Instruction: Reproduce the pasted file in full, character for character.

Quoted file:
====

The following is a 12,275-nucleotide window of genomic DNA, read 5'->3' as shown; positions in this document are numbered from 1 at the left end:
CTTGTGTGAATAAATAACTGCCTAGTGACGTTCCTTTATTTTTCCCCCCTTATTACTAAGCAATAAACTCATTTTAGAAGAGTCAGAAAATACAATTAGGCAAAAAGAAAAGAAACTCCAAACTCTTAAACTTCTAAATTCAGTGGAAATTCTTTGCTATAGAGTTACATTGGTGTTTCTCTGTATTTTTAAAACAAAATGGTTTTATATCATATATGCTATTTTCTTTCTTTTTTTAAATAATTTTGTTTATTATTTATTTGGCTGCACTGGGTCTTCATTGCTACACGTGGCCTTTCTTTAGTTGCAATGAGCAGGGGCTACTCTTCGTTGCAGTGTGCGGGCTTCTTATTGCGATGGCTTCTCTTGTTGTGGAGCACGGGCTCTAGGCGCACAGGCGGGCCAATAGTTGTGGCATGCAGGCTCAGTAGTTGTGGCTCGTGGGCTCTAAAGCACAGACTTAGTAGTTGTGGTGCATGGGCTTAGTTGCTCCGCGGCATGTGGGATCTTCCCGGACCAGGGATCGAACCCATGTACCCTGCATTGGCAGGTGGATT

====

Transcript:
The following is a 12,275-nucleotide window of genomic DNA, read 5'->3' as shown; positions in this document are numbered from 1 at the left end:
CTTGTGTGAATAAATAACTGCCTAGTGACGTTCCTTTATTTTTCCCCCCTTATTACTAAGCAATAAACTCATTTTAGAAGAGTCAGAAAATACAATTAGGCAAAAAGAAAAGAAACTCCAAACTCTTAAACTTCTAAATTCAGTGGAAATTCTTTGCTATAGAGTTACATTGGTGTTTCTCTGTATTTTTAAAACAAAATGGTTTTATATCATATATGCTATTTTCTTTCTTTTTTTAAATAATTTTGTTTATTATTTATTTGGCTGCACTGGGTCTTCATTGCTACACGTGGCCTTTCTTTAGTTGCAATGAGCAGGGGCTACTCTTCGTTGCAGTGTGCGGGCTTCTTATTGCGATGGCTTCTCTTGTTGTGGAGCACGGGCTCTAGGCGCACAGGCGGGCCAATAGTTGTGGCATGCAGGCTCAGTAGTTGTGGCTCGTGGGCTCTAAAGCACAGACTTAGTAGTTGTGGTGCATGGGCTTAGTTGCTCCGCGGCATGTGGGATCTTCCCGGACCAGGGATCGAACCCATGTACCCTGCATTGGCAGGTGGATT